Private Shirley Palmer Coton from Copt Heath was killed in action in Mesopotamia on 16th January 1917, serving with the 9th Battalion Worcestershire Regiment.
Baptised at St Alphege Church, Solihull on Christmas Eve, 1893, he was the only son of parents James (a labourer) and Julia (née Smith) who had married at the church in 1892. He also had a younger sister, Winifred Mary (1896-1927) who was baptised at Knowle as Victoria Winifred Mary on 12th April 1896.
The family remained at Copt Heath until at least 1915. Shirley’s mother, Julie, died in 1904, aged 43, and is buried at St Alphege Church, Solihull. Her widowed husband, James, and the two children were still at Copt Heath in 1911, with James’s unmarried cousin, Emma Warner, acting as housekeeper. James, and his 17-year-old son, Shirley, were both listed as farm labourers.
Shirley married Agnes Brown (1887-1949) at St Alphege Church on 15th May 1913, giving his occupation as labourer and his abode as Copt Heath. His father, James, also remarried the same year, marrying Ellen R. Whitehead. It looks as if Shirley and Agnes had two children – Charles Ernest (1915-1988) and Beatrice Rose (1916-1989).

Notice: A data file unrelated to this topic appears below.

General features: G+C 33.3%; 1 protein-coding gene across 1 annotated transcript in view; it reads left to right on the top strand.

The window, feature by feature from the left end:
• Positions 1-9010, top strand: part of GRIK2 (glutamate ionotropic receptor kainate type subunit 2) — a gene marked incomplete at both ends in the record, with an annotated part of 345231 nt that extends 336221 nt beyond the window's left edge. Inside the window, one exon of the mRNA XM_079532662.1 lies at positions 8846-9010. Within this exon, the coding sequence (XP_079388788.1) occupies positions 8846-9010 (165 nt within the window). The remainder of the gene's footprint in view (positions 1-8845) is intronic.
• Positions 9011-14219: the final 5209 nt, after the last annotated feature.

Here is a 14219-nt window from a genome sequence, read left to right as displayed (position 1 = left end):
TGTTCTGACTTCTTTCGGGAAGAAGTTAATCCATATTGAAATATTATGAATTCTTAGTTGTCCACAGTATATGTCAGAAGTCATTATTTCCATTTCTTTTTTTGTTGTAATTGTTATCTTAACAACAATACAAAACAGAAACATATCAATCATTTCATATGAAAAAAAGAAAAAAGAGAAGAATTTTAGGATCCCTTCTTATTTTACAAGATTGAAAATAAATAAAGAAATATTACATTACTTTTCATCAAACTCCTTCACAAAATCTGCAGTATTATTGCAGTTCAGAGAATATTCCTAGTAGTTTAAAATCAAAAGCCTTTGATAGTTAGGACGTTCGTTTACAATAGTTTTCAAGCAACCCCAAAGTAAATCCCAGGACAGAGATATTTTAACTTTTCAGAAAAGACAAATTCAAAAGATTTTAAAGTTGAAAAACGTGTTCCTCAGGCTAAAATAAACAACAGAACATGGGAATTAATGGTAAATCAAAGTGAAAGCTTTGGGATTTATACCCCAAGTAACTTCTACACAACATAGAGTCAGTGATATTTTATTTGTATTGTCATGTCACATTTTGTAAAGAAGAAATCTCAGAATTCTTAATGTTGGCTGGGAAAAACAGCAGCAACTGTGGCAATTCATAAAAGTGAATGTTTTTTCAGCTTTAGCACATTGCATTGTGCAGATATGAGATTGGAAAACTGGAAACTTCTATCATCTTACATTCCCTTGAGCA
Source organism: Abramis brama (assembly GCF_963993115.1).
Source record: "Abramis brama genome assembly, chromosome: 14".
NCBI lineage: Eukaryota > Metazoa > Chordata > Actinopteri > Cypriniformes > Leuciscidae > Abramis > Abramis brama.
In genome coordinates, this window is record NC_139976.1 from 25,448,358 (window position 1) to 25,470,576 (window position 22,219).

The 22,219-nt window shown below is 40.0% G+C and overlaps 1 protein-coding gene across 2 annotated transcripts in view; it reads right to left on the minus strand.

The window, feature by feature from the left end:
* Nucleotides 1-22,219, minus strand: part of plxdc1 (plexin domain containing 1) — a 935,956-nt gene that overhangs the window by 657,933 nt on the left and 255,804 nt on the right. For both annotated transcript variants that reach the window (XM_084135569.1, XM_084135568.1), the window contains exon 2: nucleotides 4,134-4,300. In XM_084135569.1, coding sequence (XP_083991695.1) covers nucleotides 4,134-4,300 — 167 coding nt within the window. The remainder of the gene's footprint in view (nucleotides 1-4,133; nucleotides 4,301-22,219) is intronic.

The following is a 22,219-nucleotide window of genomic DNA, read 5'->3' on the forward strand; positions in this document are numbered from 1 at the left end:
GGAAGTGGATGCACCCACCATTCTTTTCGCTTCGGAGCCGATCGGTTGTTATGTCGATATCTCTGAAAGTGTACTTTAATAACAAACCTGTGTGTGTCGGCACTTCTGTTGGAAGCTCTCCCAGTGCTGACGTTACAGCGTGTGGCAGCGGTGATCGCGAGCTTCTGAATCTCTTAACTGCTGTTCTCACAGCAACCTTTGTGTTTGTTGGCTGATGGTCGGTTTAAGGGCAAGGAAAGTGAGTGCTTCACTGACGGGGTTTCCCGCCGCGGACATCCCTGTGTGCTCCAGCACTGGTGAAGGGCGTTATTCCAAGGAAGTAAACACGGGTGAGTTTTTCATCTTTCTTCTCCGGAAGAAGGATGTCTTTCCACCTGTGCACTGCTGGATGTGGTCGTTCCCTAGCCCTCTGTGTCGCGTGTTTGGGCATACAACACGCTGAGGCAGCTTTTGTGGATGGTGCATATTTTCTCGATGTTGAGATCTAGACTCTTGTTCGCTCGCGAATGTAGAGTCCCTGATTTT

After the outbreak of war, Shirley enlisted in the Army at Birmingham on 22nd August 1914, giving his occupation as coal miner. He was posted to the 7th Battalion South Staffordshire Regiment but was discharged a few weeks later on 12th October 1914 as “unlikely to become an efficient soldier.”
He re-enlisted on Saturday 13th November 1915, joining the Worcestershire Regiment, and with his address listed as Ten House Row, Copt Heath, Knowle. His eldest child would have been eight months old and his wife would have been five months pregnant with their second child at the time he enlisted. He was one of hundreds of men who joined the Army in Birmingham on the same day:
Saturday was the heaviest week-end day the recruiting authorities have had in Birmingham for some months, and to-day there was greater activity than at any time since the boom which followed the outbreak of hostilities in August last year. At nine o’clock Curzon Hall was beseiged with hundreds of men anxious to enlist, and so great was the queue at eleven o’clock that the doors were temporarily closed, the doctors and staff of clerks being unable to cope with the work. There was similar pressure at James Watt Street, in connection with which station a branch office has been opened in Newton Street. The recruits were drawn from all phases of society, but it was noticeable that the proportion of single men belonging to the business and lower middle classes was much greater than usual.The bulk of the enlistments, however, were made by married men under Lord Derby’s Scheme…
Birmingham Mail, 15th November 1915
Heritage & Local Studies Librarian